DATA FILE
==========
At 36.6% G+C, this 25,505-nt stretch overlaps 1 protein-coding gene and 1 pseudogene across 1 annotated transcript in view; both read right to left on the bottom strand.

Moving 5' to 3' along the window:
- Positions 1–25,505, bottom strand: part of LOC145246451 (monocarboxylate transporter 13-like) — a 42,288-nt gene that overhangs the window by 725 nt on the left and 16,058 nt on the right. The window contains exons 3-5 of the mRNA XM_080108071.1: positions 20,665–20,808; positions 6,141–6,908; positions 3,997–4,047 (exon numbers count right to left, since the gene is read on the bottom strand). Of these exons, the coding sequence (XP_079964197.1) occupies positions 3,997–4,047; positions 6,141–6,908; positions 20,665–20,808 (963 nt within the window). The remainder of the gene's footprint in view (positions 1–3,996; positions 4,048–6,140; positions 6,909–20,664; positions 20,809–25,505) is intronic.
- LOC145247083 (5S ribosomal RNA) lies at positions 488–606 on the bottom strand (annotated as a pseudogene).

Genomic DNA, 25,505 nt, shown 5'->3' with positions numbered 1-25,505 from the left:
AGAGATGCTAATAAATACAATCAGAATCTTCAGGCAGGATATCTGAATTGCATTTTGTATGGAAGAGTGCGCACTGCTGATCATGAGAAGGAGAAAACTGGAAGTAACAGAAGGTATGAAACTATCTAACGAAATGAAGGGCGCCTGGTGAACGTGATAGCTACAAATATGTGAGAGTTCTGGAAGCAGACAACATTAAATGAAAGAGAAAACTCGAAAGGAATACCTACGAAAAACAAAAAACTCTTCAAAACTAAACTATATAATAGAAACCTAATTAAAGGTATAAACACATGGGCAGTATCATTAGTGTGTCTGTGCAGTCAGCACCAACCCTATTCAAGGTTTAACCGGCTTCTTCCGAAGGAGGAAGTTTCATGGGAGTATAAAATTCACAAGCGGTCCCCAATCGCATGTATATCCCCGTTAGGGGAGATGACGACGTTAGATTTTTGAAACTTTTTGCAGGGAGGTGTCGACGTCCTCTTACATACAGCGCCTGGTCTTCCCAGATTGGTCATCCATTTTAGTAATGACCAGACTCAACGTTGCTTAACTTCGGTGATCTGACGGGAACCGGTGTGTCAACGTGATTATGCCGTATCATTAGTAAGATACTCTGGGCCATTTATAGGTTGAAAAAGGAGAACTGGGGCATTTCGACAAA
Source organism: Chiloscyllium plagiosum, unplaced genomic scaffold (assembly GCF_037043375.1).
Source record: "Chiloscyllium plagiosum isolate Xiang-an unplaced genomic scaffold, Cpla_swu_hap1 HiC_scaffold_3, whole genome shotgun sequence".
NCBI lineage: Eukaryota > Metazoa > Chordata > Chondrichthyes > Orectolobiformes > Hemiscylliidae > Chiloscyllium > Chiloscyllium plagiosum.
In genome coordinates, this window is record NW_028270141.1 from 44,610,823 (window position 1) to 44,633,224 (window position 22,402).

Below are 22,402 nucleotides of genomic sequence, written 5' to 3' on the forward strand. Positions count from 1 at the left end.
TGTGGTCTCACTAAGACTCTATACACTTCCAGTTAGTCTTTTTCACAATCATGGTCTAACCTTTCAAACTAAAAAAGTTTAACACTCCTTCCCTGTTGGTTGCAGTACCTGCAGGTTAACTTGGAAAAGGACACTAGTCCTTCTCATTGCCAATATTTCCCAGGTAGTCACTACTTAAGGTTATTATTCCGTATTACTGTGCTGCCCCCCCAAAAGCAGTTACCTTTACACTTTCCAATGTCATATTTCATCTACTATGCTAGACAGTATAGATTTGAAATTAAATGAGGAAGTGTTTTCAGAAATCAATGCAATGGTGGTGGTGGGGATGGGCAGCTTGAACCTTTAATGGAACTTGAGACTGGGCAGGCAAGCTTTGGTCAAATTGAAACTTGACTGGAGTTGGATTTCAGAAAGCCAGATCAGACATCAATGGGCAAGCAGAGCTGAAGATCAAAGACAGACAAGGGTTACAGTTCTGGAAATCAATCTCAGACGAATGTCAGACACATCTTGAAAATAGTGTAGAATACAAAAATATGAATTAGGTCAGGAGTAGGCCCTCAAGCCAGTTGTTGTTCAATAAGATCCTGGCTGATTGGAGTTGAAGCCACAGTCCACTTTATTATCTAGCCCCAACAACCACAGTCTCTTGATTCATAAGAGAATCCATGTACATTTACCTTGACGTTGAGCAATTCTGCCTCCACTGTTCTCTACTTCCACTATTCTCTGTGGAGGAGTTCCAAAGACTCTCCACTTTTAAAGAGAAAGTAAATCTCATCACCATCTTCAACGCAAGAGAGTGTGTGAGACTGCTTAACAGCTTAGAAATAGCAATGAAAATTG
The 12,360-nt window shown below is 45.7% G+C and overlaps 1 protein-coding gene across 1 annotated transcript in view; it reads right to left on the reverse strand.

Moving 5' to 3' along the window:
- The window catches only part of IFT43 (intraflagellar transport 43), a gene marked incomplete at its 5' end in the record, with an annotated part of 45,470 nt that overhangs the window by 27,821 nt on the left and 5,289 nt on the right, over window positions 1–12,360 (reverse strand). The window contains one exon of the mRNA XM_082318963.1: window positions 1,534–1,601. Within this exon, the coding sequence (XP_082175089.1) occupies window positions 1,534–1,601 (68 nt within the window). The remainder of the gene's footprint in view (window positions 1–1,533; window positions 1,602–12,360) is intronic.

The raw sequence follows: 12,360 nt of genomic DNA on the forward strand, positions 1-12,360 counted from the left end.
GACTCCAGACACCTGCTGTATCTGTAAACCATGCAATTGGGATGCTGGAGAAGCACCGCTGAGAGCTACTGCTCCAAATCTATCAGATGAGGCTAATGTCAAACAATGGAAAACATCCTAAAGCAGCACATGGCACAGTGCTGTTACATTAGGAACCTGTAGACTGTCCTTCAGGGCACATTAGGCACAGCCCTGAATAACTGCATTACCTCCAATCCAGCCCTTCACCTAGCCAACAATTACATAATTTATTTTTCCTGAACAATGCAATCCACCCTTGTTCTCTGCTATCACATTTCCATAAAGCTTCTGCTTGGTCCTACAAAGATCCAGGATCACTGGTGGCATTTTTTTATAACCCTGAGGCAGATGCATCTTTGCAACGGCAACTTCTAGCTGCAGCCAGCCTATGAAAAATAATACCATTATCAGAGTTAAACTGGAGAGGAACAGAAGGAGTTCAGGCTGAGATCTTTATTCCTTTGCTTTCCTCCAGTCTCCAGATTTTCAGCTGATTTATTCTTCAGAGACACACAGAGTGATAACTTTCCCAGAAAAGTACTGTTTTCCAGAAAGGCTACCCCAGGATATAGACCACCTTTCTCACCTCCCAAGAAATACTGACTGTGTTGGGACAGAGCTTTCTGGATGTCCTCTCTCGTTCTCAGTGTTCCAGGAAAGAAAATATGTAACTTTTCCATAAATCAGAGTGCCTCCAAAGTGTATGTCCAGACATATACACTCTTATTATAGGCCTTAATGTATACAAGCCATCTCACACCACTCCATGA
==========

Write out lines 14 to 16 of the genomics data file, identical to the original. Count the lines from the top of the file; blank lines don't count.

Moving 5' to 3' along the window:
- The window catches only part of IFT43 (intraflagellar transport 43), a gene marked incomplete at its 5' end in the record, with an annotated part of 45,470 nt that overhangs the window by 27,821 nt on the left and 5,289 nt on the right, over window positions 1–12,360 (reverse strand). The window contains one exon of the mRNA XM_082318963.1: window positions 1,534–1,601. Within this exon, the coding sequence (XP_082175089.1) occupies window positions 1,534–1,601 (68 nt within the window). The remainder of the gene's footprint in view (window positions 1–1,533; window positions 1,602–12,360) is intronic.

The raw sequence follows: 12,360 nt of genomic DNA on the forward strand, positions 1-12,360 counted from the left end.